Tuesday, 28 May 2019

Ely Cemetery Chapels

Of all of our swift nest boxing projects this has to be the most attractive and stunning. Built in the mid nineteenth century, the twin chapels are situated on a small hill in attractive mature woodland. It is a most beautiful, peaceful and secluded spot.

The project was suggested to us by Councillor Elaine Griffin-Singh, and approval was quickly forthcoming from Ely City Council. Richard Delahe and his staff enthusiastically embraced the project, and did nearly all of the work installing the boxes.  As we arrived on site, 4 Swifts were repeatedly screaming around the chapels, below head height, and we assumed they must have been already breeding somewhere under the very low eaves.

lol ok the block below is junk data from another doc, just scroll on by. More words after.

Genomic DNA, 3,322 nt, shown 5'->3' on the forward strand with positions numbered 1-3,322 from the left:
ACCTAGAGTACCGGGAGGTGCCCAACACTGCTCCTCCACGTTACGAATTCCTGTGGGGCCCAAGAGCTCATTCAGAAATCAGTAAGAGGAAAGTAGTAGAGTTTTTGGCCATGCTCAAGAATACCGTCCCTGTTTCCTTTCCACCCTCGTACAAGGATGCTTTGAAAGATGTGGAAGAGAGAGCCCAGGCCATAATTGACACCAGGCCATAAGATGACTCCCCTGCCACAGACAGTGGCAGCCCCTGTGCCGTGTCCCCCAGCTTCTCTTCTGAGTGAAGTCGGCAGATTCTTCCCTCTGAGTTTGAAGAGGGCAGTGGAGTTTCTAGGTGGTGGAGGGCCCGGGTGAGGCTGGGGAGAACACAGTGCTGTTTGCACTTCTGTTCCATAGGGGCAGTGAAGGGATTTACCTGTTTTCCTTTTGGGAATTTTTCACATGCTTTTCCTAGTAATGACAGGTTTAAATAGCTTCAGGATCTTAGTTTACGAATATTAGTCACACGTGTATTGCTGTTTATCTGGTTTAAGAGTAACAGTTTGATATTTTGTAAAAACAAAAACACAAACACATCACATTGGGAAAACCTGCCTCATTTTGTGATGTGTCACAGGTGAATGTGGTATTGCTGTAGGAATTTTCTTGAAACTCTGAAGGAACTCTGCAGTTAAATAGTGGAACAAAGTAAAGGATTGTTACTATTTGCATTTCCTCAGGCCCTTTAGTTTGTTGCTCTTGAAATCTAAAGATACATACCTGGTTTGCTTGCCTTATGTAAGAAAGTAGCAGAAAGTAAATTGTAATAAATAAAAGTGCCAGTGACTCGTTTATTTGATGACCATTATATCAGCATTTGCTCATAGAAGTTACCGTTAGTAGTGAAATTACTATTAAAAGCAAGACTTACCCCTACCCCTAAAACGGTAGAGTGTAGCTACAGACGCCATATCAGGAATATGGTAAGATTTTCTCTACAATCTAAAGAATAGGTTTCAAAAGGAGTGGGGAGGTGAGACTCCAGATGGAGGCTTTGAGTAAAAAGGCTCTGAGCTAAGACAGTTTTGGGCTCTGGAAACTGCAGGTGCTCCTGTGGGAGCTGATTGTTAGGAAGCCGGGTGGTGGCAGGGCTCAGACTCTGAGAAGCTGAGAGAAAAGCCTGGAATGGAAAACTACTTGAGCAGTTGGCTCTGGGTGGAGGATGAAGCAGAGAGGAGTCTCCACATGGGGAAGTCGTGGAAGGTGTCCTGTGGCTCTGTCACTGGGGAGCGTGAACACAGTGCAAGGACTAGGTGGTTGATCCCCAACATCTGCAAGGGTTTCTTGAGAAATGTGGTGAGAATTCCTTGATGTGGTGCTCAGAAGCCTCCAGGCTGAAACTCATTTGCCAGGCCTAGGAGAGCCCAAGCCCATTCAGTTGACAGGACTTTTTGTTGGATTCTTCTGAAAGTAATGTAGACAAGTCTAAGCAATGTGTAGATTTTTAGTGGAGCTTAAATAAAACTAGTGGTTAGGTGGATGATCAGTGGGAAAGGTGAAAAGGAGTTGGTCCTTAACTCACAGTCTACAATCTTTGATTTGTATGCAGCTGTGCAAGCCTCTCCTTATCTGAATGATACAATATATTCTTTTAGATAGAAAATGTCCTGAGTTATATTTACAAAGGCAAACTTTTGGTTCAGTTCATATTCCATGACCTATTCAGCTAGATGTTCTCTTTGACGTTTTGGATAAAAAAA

The belfry, with 8 sides has a single bell, with no way currently of ringing it. The louvres have vertical battens on each side to hold netting that excludes wildlife. Each of 5 swift cabinets replaces a section of netting on 5 louvres and was secured by screws through the sides into these battens. Cabinets on the other 3 sides would have obstructed entry. The belfry now contains 50 nest boxes.

A tweeter playing attraction calls in the middle of the belfry can clearly be heard on all sides

Ely Cemetery twin chapels and tower

5 cabinets with 10 nest chambers each. Every other chamber is painted black inside.
Part of the installation team. From left to right: 
Ben Lather, Dick Newell, Bill Murrells and Richard Delahe



A panorama shot of the boxes by Richard Delahe

The boxes are installed behind the lower part of these louvres


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